8. Your team

Who is behind your business is often even more important than your idea. People come up with good ideas all the time. Investors are looking not just for a great idea, but for a team of people who can turn that idea into reality. Use this slide to provide a brief overview of your team and the rationale behind why your team is the right team to make the business a success. 

9. Use of funds

Assuming that you are presenting your business plan to raise money for your business, you’ll need to explain how you’re going to use that money. Is it for marketing or perhaps R&D? Maybe you need to raise funds to hire key additions to your team or to expand to a new location. Make it clear why you need the money and how you’re going to use it.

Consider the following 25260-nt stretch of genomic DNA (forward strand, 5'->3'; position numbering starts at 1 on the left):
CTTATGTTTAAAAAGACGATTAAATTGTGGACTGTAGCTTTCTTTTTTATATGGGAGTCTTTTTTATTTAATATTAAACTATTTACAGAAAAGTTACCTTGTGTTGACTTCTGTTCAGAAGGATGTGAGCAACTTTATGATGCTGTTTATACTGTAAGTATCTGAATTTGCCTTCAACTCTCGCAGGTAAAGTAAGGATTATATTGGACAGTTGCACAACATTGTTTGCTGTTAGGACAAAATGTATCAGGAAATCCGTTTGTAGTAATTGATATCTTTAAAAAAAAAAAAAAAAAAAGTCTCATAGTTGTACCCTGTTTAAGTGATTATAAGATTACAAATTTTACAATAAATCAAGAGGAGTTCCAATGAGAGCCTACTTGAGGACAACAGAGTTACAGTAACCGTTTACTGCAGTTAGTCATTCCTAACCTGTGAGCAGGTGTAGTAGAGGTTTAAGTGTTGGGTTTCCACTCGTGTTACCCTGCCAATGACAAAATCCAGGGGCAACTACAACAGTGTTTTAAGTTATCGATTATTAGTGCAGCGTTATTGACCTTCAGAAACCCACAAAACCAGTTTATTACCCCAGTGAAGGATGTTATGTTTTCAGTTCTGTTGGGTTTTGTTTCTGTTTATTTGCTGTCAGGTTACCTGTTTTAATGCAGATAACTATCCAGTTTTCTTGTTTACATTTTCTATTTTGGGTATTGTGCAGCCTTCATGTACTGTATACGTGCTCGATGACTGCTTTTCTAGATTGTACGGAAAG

10. Call to action

Finally, don’t forget your “ask.” If you’re seeking investment, ask for it. If you are trying to convince someone to join your team, ask them to join. Your business plan presentation exists for a reason and there’s no harm in being direct about what you are looking for.

11. Appendix

Aside from the core slides of your presentation, it’s always useful to have additional slides ready to answer questions that come up. A great presentation leaves the audience interested and wanting to know more. Try and anticipate those questions and add slides in the appendix that helps answer those questions. When the audience asks a question that you’ve prepared a slide for, skip into the appendix and answer that question with your slide. This method shows your audience that you’re well prepared and have thought through all aspects of your business.